2.    If you receive a print copy of the magazine, share it among your colleagues or send the link to the .pdf version to them. Encourage your colleagues to subscribe to the magazine and newsletter.
3.    Engage students and colleagues in discussions related to the articles in the magazine and newsletter.
4.    Reflect on your own practice of teaching tolerance.
5.    Reach out to colleagues to coteach lessons and units of instruction that affirm diversity.
6.    Consider following Teaching Tolerance on Twitter and Facebook.

As we approach the winter holiday season, it is especially important that our nation’s “public spaces,” including our school libraries, honor the traditions of all of our citizens and library users. Even in homogeneous communities, and maybe most especially in religiously homogeneous schools, the season for caring and giving is a time to acknowledge that diversity is, thankfully, an essential and laudable aspect of U.S. society.

Cover art by Nigel Buchanan
Magazine cover reprinted with permission of Teaching Tolerance, a project of the Southern Poverty Law Center. www.tolerance.org

Literacy is Political

lit_is_political_sizedThomas Jefferson famously said, “An informed citizenry is at the heart of a dynamic democracy.” An informed citizenry must be able to deeply comprehend information in all formats and engage in critical thought and well-reasoned civic decision-making.

Before the 2016 election, there were a number of comments on the distribution lists and blogs to which I subscribe related to educators maintaining an “apolitical” stance.  In some classrooms and libraries across the country, educators downplayed local, state, and national campaigns in order to avoid confronting “political” issues in schools.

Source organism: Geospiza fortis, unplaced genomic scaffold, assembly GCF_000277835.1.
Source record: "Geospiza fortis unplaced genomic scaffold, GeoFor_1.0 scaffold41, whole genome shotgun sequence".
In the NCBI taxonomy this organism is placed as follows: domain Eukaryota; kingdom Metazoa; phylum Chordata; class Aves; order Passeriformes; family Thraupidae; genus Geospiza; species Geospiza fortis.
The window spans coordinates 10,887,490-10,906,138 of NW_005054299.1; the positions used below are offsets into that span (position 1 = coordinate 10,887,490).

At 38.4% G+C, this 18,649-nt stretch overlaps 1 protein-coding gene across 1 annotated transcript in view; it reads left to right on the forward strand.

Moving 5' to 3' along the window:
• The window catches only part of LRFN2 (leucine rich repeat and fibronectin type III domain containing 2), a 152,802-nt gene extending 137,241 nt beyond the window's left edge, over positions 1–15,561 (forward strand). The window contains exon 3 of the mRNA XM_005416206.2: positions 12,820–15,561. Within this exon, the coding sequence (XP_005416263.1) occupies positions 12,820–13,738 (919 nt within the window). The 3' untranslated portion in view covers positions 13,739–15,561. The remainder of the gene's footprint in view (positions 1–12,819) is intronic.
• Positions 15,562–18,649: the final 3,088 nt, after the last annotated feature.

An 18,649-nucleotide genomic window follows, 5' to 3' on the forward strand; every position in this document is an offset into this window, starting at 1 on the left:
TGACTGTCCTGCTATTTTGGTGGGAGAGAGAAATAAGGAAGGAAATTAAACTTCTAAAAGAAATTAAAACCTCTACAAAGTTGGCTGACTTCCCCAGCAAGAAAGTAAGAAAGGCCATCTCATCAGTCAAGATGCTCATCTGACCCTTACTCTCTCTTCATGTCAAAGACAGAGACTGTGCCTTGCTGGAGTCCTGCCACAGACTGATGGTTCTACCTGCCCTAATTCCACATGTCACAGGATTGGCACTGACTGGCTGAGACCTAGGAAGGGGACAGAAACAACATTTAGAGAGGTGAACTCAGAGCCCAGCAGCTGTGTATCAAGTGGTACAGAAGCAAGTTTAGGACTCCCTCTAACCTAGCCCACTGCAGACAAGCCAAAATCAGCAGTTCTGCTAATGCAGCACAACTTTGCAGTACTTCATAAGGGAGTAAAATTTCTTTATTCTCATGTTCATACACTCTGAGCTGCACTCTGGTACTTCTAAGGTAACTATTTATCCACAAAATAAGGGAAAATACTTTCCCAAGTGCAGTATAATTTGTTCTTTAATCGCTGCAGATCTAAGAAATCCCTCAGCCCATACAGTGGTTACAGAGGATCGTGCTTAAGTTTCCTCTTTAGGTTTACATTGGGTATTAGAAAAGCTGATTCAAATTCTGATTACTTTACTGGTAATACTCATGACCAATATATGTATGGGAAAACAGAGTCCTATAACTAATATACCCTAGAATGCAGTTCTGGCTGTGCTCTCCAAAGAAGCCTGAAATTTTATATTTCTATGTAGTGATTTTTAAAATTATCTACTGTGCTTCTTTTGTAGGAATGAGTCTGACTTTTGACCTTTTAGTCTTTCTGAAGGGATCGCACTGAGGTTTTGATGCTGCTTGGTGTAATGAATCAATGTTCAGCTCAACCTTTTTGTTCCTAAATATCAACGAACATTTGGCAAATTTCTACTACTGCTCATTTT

What are the unintended consequences when learners do not wrestle with the political life of our nation in the supportive environment of their classrooms and libraries? How can students and educators practice civil discourse and learn to listen to and share divergent perspectives if political issues are not discussed in schools?

While an individual school can be considered a system, each one is not a “closed” system. All public schools function within a larger system—a school district with procedures, curricula, and policies. School districts must respond and work within even larger systems—state and federal bureaucracies and mandates. What happens in the society at-large affects each of these systems.

It is, therefore, in my view, important for school-age children and youth to have the opportunity to intelligently and respectfully discuss political issues—not just in high schools and not just in civics or social studies classes.

What does “apolitical” mean in a fake news and post-truth world? When political candidates of all stripes and their supporters tell outright lies, mess with the “facts,” or distort the truth, how can educators guide students in an open, respectful dialogue that touches on sensitive topics, including social justice issues? When post-election emotions are running high while results are still coming in or being questioned, what is an educator’s role in responding to these teachable moments?